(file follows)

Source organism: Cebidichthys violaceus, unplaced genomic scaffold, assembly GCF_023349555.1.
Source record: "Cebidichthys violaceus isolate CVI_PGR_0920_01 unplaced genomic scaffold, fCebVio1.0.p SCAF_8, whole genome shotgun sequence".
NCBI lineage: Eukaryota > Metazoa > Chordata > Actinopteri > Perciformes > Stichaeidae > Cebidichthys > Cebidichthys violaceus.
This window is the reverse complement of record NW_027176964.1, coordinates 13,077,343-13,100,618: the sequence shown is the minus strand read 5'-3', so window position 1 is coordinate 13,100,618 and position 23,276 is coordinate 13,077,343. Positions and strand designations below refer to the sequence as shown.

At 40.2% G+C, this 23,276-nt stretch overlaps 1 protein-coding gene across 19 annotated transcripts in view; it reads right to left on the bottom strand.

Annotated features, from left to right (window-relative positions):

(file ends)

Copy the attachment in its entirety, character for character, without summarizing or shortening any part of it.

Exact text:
Source organism: Cebidichthys violaceus, unplaced genomic scaffold, assembly GCF_023349555.1.
Source record: "Cebidichthys violaceus isolate CVI_PGR_0920_01 unplaced genomic scaffold, fCebVio1.0.p SCAF_8, whole genome shotgun sequence".
NCBI lineage: Eukaryota > Metazoa > Chordata > Actinopteri > Perciformes > Stichaeidae > Cebidichthys > Cebidichthys violaceus.
This window is the reverse complement of record NW_027176964.1, coordinates 13,077,343-13,100,618: the sequence shown is the minus strand read 5'-3', so window position 1 is coordinate 13,100,618 and position 23,276 is coordinate 13,077,343. Positions and strand designations below refer to the sequence as shown.

At 40.2% G+C, this 23,276-nt stretch overlaps 1 protein-coding gene across 19 annotated transcripts in view; it reads right to left on the bottom strand.

Annotated features, from left to right (window-relative positions):